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The Response of Search Engines to Click Fraud

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We’ve spoken briefly about PPC search engines and how they have responded to various incidents of click fraud.

Not all search engines have programs in place that routinely check ad accounts for warning signs of click fraud, but more and more are instituting such programs in light of the increasing incidence of click fraud and pressure from their advertisers to deal with the problem.

The two largest search engines, Google and Yahoo, both have publicly admitted that click fraud is a problem that is a significant threat, not just to their “business model,” but to their overall success.

In the recent pre-IPO filings by Google, for example, the company included a paragraph pointing to click fraud as a risk potential investors should consider before purchasing Google stock. They stated that:

“We have regularly paid refunds related to fraudulent clicks and expect to do so in the future…If we are unable to stop this fraudulent activity, these refunds may increase…If we are unable to remain competitive and provide value to our advertisers, they may stop placing ads with us, which would negatively affect our net revenues and business.”

Each of the two major PPC search engines defines click fraud in a slightly different manner.

Google defines it as “invalid clicks, as any method used to artificially or maliciously generate clicks or page impressions” (Salar Kamanagar, Director of Product Management, Google).

The Yahoo definition is “clicks arising for reasons other than the good-faith intention of an Internet user to visit a web site to purchase goods or services or to obtain information.” (Dina Freeman from Yahoo Search Marketing).

Obviously, the Google definition is much more specific than that proposed by Yahoo, and its response to click fraud at this point is a touch more detailed and drills down further into the raw data.

Still, both search engines have proprietary in place, which are constantly being upgraded as new methods of click fraud become apparent or the level of detected click fraud increases.

Google has developed a separate team that deals solely with click fraud issues. One part of the team is responsible for constantly revising the automated software detection system, so that it can detect the differences between normal, human clicks and those made by robots.

Basically, the system analyzes traffic to websites to see if they fit known patterns of activity that indicate click fraud, such as never leaving the landing page, repeated clicking within a certain timeframe from the same IP address, and so on.

The second part of the Google click fraud team is composed of individuals who manually look at individual cases of suspected click fraud.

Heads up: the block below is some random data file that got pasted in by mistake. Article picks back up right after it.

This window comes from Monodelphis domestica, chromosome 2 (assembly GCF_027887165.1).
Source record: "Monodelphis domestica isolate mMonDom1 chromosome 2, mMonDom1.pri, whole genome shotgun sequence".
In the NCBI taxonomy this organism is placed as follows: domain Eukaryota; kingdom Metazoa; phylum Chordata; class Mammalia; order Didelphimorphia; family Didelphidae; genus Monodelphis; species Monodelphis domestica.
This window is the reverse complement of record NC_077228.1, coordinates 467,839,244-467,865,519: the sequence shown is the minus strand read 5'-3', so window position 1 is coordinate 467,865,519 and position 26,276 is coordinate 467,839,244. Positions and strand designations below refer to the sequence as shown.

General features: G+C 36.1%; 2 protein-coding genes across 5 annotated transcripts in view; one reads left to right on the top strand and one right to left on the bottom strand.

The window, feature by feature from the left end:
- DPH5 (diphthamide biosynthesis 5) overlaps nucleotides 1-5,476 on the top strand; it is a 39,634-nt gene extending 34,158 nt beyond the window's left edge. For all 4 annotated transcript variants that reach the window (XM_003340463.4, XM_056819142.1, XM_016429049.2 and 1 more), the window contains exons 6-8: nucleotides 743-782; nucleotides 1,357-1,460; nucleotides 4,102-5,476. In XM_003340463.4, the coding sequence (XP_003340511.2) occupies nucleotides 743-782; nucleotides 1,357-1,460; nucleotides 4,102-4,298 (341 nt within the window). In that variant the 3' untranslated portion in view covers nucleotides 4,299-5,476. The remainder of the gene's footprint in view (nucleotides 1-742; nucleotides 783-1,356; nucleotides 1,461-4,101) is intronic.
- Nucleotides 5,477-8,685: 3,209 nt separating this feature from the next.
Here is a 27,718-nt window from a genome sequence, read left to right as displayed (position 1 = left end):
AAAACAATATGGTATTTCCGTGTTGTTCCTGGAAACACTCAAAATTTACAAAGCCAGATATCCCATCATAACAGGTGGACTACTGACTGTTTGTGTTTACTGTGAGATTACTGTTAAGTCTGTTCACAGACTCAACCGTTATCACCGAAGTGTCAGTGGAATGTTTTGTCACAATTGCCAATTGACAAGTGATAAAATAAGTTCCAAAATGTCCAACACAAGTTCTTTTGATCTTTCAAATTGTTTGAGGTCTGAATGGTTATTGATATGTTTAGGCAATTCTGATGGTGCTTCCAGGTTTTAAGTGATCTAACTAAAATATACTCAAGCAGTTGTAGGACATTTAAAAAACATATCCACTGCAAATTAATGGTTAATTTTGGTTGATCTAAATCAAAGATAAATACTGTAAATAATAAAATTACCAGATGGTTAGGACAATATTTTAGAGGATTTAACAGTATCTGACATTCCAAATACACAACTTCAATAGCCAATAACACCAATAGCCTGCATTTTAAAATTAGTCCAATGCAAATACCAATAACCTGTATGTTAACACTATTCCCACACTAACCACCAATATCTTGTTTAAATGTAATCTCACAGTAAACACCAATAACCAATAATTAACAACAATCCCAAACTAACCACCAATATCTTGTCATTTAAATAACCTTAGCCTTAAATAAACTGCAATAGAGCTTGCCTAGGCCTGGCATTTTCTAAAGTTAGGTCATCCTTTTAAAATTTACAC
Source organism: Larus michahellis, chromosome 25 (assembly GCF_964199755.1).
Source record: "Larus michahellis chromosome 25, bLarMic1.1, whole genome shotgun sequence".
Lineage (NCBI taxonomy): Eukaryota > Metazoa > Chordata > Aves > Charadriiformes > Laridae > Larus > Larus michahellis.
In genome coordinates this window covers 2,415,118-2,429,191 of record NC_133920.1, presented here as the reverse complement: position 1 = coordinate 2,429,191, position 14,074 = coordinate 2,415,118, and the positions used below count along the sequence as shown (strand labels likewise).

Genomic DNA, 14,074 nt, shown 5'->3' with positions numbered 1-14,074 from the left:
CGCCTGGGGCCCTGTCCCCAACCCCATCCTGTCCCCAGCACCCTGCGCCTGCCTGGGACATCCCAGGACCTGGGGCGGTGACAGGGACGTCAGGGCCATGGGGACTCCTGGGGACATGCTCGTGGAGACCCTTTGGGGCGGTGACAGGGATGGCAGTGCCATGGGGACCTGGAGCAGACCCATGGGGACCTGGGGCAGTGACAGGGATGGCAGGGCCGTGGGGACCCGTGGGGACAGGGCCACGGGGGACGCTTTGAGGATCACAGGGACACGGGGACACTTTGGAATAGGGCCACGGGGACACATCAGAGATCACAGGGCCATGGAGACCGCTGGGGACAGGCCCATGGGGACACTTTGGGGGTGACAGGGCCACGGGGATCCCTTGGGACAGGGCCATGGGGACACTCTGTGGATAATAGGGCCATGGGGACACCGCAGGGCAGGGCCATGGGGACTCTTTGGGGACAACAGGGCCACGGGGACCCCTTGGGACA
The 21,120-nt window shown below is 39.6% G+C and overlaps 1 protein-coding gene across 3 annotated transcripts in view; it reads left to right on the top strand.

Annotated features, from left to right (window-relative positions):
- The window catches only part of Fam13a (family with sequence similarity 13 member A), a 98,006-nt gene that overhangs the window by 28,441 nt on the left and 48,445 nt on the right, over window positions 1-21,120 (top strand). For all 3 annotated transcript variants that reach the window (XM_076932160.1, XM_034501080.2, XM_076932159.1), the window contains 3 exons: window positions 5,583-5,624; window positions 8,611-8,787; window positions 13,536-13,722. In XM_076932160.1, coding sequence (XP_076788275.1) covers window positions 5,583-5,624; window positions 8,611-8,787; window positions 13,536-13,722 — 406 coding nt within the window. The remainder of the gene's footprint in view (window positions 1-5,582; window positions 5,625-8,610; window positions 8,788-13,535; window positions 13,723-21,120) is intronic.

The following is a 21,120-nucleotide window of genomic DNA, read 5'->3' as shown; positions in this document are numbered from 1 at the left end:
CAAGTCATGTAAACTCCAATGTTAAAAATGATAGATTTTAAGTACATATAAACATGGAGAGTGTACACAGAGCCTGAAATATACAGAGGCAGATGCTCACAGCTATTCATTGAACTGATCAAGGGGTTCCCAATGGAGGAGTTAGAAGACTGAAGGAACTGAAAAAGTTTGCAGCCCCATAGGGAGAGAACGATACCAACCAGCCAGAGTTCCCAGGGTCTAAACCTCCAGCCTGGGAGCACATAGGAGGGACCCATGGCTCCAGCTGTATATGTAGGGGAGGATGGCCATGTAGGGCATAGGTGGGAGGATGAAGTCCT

These investigations may come about as a result of a complaint filed by an advertiser who feels they have been a victim of click fraud, or cases that have been identified by the automated system.

Although all search engines are very tight-lipped about revealing how much they have refunded to advertisers on click-fraud claims, Google has refunded money lost by advertisers, and publishers have had their payments adjusted if they are suspected of affiliate-related fraud.

Despite their stated good intentions, and evidence of quick action on claims by advertisers of suspected click fraud, many advertisers feel that Google is not doing enough to combat the problem and are frustrated in their attempts to reach the level of proof that Google expects in order to qualify for a refund.

No doubt it is in this search engine’s best interests to keep its advertisers happy, but it is a complex problem.

Yahoo Search Marketing, like Google, has proprietary software designed to detect click fraud.

This software has been refined on a regular basis since 1998, and now checks at least 50 points of data, from the more obvious ones, such as IP addresses, cookie information, or the visitor’s browser’s information, to more sophisticated recognition of patterns of behavior on an individual website.

If the cumulative number of data points concludes that the activity is likely not valid, the advertiser is not charged for the click (although Yahoo is unable to remove the information from the advertiser’s logs, leading some to question how far Yahoo is actually going to combat click fraud).

Yahoo also encourages advertisers to report suspicious behavior that they end in their own tracking of ad activity, and will investigate further and issue refunds when appropriate.

Keep in mind that if your claim is denied, you should appeal and get them to take it seriously.

Some other PPC search engines also have formalized systems in place to detect click fraud.

Chief among these are I.ookSmarts TrueLeadTM system and FindWhat. Other PPC search engines, however, do not have formal click fraud systems in place, but do monitor traffic on an informal basis.

All will consider any claims made by an advertiser who claims to be a victim of click fraud.

Keywords: Click Fraud, advertiser,


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